Once upon a time...
There was a man and his wife， fagot-makers by trade， who had several children， all boys. The eldest1 was but ten years old， and the youngest only seven.
They were very poor， them greatly， not one of them was able to earn his bread. That which gave them yet more uneasiness was that the youngest was of a very puny2 constitution， and scarce ever spoke3 a word， which made them take that for stupidity which was a sign of good sense. He was very little， and when born no bigger than one's thumb， which made him be called Little Thumb.
The poor child bore the blame of whatsoever4， and， guilty or not， was always in the wrong; he was， notwithstanding， more cunning and had a far greater share of wisdom than all his brothers put together; and， if he spake little， he heard and thought the more.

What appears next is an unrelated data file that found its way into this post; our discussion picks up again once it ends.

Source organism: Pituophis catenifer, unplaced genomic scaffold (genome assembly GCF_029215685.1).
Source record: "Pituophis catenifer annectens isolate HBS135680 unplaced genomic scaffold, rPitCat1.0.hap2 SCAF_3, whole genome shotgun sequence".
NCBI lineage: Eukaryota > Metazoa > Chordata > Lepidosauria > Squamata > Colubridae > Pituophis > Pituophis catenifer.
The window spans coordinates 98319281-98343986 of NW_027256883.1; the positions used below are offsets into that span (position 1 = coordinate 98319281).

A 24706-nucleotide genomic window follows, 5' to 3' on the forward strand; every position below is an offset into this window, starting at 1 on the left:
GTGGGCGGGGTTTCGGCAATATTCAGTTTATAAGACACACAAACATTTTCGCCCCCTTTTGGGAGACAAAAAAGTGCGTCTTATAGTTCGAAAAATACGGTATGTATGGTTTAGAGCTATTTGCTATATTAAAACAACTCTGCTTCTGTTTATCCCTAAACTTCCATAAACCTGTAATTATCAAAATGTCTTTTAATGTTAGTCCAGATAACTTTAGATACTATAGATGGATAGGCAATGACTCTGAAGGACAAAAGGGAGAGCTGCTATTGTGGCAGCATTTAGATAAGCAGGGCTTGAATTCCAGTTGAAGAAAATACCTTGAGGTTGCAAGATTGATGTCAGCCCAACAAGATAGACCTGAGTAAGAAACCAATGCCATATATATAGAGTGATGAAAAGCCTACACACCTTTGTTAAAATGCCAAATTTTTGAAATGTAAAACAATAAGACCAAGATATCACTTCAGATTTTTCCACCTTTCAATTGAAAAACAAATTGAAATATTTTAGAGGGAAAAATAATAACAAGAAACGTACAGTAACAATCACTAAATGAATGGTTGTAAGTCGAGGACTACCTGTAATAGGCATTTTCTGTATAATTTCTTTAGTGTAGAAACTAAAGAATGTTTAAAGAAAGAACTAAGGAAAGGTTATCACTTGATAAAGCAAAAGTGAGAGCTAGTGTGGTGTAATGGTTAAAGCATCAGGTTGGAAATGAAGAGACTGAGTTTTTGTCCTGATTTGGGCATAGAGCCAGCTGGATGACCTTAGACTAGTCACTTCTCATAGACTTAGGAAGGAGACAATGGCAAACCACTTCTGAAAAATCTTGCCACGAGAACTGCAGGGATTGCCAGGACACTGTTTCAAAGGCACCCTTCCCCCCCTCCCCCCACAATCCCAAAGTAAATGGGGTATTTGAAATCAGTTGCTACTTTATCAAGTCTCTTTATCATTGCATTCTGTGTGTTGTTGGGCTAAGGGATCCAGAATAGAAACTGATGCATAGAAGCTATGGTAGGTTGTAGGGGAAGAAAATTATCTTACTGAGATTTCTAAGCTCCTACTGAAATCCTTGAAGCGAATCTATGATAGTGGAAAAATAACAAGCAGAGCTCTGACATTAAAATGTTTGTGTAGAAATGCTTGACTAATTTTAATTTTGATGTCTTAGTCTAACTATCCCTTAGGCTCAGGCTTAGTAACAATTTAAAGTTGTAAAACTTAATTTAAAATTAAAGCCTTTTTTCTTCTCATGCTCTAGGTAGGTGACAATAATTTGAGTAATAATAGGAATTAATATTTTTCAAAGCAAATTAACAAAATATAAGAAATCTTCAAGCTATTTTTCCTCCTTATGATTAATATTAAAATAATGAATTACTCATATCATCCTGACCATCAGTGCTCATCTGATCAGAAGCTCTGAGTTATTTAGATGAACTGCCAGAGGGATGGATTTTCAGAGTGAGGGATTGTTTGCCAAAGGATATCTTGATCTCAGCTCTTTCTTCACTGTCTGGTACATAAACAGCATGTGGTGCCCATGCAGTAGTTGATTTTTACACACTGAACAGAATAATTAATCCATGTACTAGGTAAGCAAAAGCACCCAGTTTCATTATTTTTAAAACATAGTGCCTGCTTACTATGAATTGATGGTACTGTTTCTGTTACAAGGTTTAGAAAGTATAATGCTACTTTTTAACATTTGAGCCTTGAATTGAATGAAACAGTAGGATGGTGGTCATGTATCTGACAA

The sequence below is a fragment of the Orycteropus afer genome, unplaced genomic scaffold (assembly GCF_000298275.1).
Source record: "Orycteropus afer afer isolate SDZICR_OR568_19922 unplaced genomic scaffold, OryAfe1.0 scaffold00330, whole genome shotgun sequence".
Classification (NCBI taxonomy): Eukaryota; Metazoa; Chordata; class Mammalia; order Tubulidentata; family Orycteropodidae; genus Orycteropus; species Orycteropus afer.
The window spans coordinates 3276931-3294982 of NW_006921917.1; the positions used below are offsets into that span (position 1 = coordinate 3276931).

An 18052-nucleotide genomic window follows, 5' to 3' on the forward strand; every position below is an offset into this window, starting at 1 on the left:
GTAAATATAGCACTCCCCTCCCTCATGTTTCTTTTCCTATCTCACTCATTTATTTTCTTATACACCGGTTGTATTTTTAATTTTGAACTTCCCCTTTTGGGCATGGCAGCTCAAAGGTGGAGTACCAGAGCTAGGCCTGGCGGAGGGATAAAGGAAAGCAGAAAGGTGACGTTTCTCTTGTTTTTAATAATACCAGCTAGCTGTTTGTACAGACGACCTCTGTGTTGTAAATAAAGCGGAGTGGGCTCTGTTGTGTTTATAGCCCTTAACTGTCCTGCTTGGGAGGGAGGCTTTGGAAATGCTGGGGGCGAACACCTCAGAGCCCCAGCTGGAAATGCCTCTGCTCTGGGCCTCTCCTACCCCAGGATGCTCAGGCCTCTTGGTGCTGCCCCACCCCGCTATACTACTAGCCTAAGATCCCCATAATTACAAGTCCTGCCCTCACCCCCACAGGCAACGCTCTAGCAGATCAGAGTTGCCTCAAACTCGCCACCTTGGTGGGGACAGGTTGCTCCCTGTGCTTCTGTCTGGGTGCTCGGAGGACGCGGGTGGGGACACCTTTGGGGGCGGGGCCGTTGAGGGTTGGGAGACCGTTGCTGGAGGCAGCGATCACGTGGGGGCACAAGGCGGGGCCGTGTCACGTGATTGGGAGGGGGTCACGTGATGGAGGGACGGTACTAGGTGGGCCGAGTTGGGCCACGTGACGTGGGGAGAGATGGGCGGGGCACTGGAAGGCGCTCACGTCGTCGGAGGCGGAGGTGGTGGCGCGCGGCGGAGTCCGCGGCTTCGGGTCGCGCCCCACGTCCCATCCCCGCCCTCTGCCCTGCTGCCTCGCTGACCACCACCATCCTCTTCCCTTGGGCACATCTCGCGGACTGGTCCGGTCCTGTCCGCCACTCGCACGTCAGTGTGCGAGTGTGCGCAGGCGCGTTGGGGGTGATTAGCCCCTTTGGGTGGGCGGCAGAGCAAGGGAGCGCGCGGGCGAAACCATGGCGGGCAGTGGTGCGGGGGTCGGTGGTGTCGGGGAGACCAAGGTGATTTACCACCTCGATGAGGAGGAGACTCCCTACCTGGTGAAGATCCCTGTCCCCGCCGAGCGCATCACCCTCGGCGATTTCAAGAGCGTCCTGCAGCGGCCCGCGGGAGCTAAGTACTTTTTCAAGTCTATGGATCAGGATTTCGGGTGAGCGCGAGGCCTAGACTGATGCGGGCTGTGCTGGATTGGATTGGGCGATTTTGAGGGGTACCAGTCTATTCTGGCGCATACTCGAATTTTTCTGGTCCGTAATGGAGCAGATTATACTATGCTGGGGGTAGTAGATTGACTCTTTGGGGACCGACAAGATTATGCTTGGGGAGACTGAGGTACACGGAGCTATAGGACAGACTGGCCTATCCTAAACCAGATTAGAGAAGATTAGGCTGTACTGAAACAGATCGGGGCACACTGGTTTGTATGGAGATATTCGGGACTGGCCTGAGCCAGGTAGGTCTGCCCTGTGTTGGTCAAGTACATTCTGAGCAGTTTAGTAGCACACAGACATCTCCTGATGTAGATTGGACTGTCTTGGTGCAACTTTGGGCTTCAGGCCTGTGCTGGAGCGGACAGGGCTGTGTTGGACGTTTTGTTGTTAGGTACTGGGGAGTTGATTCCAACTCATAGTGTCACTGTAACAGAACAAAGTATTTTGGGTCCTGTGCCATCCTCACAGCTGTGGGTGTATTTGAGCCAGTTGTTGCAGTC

a very bad year， and the famine was so great that these poor people resolved to rid themselves of their children. One evening， when they were all in bed and the fagot-maker was sitting with his wife at the fire， he said to her， with his heart ready to burst with grief:
"Thou seest plainly that we are not able to keep our children， and I cannot see them starve to death before my face; I am resolved to lose them in the wood to-morrow， which may very easily be done; for， in tying up fagots， we may run away， and leave them， without their taking any notice."
"Ah!" cried his wife; "and canst thou thyself have the heart to take thy children out along with thee on purpose to lose them?"
represent to her their extreme poverty: she would not consent to it; she was indeed poor， but she was their mother. However， having considered what a grief it would be to her to see them perish with hunger， she at last consented， and went to bed all in tears.